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Private Pensions and Public Pensions: Theory and Fact

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  • Alan S. Blinder

Abstract

An economic theory of public and private pensions is developed, and the implications of the theory are compared with some empirical evidence, of both the econometric and casual varieties. Among the questions addressed are: why are there private pensions? why have they grown so rapidly in recent decades? why do they have the particular features that they do? why does the government intervene by regulating the provisions of private pensions and mandating a public pension system? what are the effects of private and public pensions on savings and retirement decisions?

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Bibliographic Info

Paper provided by National Bureau of Economic Research, Inc in its series NBER Working Papers with number 0902.

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Date of creation: Jun 1982
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Publication status: published as Blinder, Alan S. "Private Pensions and Public Pensions: Thoery and Fact," Dec. 1983, Ann Arbor: University of Michigan
Handle: RePEc:nbr:nberwo:0902

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  1. Kydland, Finn E & Prescott, Edward C, 1977. "Rules Rather Than Discretion: The Inconsistency of Optimal Plans," Journal of Political Economy, University of Chicago Press, vol. 85(3), pages 473-91, June.
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Cited by:
  1. Alan L. Gustman & Thomas L. Steinmeier, 1983. "Social Security Reform and Labor Supply," NBER Working Papers 1212, National Bureau of Economic Research, Inc.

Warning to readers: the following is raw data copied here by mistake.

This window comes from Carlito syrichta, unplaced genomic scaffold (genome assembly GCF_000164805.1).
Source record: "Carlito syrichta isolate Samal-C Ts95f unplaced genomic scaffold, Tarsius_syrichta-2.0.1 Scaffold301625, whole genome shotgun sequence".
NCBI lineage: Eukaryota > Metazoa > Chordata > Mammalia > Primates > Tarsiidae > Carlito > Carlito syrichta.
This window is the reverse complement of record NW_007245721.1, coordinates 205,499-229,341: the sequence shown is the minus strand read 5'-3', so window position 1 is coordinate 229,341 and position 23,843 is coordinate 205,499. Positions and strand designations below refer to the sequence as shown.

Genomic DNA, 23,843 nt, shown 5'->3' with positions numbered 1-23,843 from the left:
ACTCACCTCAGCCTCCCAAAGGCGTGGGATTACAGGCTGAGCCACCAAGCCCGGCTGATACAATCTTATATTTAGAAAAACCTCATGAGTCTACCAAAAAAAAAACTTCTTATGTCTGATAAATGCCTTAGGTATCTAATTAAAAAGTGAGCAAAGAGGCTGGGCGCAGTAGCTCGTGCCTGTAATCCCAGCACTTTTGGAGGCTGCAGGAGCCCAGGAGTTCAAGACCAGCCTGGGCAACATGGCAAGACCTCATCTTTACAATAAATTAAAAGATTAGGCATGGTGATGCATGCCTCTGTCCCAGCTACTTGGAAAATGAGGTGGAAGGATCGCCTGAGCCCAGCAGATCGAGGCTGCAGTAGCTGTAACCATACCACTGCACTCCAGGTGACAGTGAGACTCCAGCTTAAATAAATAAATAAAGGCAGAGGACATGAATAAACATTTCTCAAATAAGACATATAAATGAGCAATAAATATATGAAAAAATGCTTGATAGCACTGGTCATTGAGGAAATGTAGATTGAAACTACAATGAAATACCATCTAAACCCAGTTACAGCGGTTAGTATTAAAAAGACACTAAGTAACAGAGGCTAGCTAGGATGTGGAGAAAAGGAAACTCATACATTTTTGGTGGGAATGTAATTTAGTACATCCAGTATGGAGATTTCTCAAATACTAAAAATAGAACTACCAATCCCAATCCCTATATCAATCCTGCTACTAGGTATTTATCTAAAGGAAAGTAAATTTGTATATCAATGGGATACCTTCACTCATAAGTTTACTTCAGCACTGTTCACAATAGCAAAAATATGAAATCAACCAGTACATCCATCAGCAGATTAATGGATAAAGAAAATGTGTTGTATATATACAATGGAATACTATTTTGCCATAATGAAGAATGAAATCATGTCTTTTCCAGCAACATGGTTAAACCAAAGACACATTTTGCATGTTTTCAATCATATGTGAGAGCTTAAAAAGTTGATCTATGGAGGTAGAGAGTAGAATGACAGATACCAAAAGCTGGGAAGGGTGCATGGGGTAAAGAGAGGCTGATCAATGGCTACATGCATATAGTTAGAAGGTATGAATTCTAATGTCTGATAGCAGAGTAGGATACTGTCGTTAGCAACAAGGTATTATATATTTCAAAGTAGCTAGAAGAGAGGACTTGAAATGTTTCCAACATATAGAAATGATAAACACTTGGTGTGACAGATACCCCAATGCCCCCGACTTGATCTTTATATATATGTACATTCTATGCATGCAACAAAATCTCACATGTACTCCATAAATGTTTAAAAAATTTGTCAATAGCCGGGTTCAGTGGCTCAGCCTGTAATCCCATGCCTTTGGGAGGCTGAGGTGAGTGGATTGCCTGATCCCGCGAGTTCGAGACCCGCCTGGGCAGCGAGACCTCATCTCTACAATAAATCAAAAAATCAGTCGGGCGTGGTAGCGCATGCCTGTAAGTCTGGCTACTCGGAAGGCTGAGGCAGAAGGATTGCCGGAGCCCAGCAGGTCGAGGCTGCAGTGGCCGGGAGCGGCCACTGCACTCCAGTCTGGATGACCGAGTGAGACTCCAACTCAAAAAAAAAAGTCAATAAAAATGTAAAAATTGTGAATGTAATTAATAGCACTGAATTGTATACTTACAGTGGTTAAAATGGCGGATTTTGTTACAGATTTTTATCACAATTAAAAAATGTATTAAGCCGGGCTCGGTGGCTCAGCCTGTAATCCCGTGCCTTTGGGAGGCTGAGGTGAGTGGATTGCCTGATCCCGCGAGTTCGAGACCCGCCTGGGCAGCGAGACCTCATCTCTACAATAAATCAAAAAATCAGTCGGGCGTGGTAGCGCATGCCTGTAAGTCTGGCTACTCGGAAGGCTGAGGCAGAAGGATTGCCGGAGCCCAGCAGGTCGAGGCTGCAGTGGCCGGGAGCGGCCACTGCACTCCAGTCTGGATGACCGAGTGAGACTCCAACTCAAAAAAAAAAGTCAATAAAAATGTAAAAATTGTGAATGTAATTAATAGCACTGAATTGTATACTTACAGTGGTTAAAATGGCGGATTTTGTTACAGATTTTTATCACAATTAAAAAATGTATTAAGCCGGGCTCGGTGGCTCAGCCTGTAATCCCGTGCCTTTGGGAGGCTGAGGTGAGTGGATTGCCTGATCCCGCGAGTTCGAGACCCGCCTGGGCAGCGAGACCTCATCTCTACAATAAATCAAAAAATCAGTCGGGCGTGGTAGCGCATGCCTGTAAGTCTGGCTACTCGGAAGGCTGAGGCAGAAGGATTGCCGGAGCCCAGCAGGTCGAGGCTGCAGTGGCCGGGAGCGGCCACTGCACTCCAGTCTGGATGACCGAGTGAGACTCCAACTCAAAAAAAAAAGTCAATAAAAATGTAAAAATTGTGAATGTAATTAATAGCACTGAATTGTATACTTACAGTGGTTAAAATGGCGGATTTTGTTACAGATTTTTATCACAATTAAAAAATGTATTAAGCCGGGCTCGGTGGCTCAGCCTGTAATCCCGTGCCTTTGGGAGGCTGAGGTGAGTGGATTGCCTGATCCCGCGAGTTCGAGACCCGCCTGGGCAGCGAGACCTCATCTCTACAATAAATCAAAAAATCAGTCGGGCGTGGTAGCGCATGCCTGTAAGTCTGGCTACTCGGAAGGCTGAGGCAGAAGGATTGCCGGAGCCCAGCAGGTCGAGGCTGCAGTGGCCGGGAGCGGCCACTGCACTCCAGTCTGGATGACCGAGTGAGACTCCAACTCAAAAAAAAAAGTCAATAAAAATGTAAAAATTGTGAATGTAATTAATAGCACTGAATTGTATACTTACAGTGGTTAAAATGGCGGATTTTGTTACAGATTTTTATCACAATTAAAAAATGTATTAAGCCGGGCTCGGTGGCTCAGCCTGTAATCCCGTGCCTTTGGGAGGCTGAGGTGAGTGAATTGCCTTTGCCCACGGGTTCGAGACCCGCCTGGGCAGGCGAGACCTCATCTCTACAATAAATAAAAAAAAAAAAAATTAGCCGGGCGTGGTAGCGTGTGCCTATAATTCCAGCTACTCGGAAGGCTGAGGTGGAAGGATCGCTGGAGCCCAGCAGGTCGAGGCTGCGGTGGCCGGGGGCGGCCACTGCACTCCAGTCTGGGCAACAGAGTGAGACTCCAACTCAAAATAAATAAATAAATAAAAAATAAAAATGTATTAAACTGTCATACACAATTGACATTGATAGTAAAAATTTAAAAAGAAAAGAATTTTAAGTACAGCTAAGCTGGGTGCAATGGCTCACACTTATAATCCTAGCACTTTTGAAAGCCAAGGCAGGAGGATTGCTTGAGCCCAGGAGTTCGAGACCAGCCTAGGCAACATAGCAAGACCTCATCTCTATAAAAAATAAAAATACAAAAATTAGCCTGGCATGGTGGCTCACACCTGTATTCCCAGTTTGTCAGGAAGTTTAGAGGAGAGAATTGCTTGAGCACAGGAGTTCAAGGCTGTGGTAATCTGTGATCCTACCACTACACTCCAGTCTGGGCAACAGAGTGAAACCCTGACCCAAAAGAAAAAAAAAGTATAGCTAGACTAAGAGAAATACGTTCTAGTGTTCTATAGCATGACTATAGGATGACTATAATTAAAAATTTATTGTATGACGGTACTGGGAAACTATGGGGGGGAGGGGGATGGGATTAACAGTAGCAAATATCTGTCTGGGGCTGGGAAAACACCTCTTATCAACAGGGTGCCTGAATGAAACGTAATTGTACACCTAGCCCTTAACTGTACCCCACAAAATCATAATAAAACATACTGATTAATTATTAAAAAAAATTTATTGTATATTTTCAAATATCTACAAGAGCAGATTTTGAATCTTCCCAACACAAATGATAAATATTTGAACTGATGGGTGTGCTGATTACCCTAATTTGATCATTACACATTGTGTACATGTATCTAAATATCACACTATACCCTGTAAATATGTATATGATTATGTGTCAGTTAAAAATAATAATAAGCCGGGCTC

2. Gustman, A.L. & Mitchell, O.S. & Steinmeier, T.L., 1993. "The Role of Pensions in the Labor Market," Papers 93-07, Cornell - Center for Advanced Human Resource Studies.
  3. Neumark, David & Taubman, Paul, 1995. "Why Do Wage Profiles Slope Upward? Tests of the General Human Capital Model," Journal of Labor Economics, University of Chicago Press, vol. 13(4), pages 736-61, October.
  4. Fauvel, Yves, 1985. "Théorie du cycle de vie et rentes publiques," L'Actualité Economique, Société Canadienne de Science Economique, vol. 61(2), pages 220-238, juin.
  5. Myles, John, 2000. "The Maturation of Canada's Retirement Income System: Income Levels, Income Inequality and Low Income Among the Elderly," Analytical Studies Branch Research Paper Series 2000147e, Statistics Canada, Analytical Studies Branch.
  6. Ghilarducci, Teresa & Reich, Michael, 1998. "Training and Pensions: Substitutes or Complements?," Institute for Research on Labor and Employment, Working Paper Series qt2xq878qt, Institute of Industrial Relations, UC Berkeley.
  7. Edward P. Lazear, 1984. "Social Security and Pensions," NBER Working Papers 1322, National Bureau of Economic Research, Inc.
  8. Alicia H. Munnell & Frederick O. Yohn, 1991. "What is the impact of pensions on saving?," Working Papers 91-5, Federal Reserve Bank of Boston.
  9. Montizaan Raymond & Coervers Frank & Grip Andries de, 2007. "Training and early Retirement," ROA Research Memorandum 002, Maastricht University, Research Centre for Education and the Labour Market (ROA).
  10. Laurence J. Kotlikoff & David A. Wise, 1987. "Pension Backloading, Wage Taxes, and Work Disincentives," NBER Working Papers 2463, National Bureau of Economic Research, Inc.

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